To avoid confusion all species names should be written in full at first, and can then be abbreviated. In this particular example it would probably not be a problem to use the second, shorter version. But what if you had four species divided into three genera with all names starting with 'A'? As for question 2, the full name usually only needs to be used in the title (if relevant) and once in the body text (which includes the abstract), so you can abbreviate after the abstract. However, this is really only a space issue, and you can use the full name at all instances (you may abbreviate, but don't have to), unless of course journal style prohibits this. I find it useful to write the name in full both in the abstract and once in the main text.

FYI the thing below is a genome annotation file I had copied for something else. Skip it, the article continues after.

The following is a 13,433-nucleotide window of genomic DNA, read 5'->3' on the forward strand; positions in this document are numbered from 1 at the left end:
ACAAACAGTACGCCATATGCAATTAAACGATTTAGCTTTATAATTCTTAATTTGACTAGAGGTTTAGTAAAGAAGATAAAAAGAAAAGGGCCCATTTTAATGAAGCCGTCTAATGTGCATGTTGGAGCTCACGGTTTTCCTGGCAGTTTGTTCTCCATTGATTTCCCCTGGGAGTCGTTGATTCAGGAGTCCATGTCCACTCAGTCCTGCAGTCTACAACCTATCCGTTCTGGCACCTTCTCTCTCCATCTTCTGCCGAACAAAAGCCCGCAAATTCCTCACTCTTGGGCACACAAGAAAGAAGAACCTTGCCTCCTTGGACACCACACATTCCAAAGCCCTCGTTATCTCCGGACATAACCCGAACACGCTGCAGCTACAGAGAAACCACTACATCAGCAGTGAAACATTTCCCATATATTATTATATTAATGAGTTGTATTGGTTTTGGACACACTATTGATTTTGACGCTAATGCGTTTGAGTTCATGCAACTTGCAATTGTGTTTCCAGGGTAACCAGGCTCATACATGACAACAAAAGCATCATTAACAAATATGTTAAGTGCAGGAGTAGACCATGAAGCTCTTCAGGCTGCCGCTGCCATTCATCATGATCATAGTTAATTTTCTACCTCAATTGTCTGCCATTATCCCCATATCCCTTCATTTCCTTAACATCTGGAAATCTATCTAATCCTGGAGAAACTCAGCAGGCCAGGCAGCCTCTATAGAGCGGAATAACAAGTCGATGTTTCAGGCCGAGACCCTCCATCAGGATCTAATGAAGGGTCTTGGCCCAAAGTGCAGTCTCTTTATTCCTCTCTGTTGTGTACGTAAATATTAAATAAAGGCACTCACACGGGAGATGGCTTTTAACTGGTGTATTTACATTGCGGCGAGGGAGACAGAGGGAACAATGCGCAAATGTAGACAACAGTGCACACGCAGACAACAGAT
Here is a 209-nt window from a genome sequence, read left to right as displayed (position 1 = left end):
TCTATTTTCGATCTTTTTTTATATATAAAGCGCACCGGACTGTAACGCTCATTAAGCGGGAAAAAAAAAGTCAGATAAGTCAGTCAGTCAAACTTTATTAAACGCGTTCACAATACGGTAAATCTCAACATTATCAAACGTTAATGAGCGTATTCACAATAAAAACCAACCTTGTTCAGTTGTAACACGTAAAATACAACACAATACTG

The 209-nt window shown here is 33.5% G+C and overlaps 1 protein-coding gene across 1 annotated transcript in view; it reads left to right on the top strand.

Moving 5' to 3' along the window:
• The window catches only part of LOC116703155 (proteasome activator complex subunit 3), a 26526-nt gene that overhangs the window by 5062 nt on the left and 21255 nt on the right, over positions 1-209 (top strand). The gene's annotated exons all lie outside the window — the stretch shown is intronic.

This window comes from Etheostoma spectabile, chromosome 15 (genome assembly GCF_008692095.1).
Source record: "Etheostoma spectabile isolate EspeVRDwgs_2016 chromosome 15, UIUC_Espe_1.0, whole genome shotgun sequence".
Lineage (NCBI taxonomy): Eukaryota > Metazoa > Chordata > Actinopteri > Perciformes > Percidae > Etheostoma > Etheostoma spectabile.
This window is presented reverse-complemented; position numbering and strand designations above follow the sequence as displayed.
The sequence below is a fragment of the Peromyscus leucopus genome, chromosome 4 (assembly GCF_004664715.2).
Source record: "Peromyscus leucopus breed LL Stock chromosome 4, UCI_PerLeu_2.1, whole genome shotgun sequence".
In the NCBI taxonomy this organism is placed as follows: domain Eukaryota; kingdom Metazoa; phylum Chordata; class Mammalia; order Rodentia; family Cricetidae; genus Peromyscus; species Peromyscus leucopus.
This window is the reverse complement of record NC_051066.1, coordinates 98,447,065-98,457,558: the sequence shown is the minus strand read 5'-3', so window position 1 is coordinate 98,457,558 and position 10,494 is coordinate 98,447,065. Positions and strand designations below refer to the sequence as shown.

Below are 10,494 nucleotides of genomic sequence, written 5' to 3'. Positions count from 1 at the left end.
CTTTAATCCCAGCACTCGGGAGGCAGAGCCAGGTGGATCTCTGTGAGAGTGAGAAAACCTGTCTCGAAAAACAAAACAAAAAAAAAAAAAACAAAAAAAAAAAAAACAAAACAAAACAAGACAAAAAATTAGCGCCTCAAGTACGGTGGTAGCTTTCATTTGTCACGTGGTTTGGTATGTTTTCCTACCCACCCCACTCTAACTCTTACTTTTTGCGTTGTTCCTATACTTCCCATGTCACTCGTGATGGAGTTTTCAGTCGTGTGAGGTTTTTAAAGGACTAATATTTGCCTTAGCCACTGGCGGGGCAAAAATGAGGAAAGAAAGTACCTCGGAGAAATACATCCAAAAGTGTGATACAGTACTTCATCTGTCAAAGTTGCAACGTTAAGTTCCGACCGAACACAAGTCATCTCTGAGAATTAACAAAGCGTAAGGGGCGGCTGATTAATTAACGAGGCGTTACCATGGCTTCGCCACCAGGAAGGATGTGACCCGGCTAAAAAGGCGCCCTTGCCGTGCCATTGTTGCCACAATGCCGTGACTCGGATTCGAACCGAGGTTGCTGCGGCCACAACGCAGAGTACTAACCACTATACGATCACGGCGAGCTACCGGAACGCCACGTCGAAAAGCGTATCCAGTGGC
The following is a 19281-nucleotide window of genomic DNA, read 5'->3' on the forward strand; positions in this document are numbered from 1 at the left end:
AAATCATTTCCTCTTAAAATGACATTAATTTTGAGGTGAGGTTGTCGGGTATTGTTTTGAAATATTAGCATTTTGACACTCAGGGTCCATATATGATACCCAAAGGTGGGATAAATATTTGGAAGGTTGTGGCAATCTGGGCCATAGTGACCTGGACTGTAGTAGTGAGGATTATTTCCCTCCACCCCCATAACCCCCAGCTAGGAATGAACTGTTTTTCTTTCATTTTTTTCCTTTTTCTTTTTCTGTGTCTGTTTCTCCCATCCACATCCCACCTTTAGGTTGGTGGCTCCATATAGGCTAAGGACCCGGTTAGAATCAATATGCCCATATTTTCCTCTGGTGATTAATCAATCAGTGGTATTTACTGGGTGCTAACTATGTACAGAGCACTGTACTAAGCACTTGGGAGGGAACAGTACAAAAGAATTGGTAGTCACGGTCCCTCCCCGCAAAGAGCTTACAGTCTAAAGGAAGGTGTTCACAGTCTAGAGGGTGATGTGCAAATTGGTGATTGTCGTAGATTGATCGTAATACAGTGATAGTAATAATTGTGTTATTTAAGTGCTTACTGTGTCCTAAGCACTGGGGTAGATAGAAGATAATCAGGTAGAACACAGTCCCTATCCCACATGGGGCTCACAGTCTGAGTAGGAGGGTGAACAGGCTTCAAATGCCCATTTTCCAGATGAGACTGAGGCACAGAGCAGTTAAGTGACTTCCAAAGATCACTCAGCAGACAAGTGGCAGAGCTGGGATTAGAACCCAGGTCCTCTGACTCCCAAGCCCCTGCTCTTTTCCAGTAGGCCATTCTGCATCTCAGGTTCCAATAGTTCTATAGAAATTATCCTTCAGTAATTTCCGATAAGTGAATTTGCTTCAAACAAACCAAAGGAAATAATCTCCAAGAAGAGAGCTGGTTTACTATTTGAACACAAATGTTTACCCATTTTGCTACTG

See The International Code of Zoological Nomenclature (Appendix B: General Recommendations) for a reference. To be picky, technically, authorship and year of species names should also be included at least once in each paper (e.g. Amphiprion clarkii Bennett, 1830), to clarify exactly what definition of a name you are using. However, this is often not done in practice (in fields outside taxonomy/systematics). What you often see is that people refer to a authoritative source, e.g. "... all species names used in the study follow Doe et al. (2008)."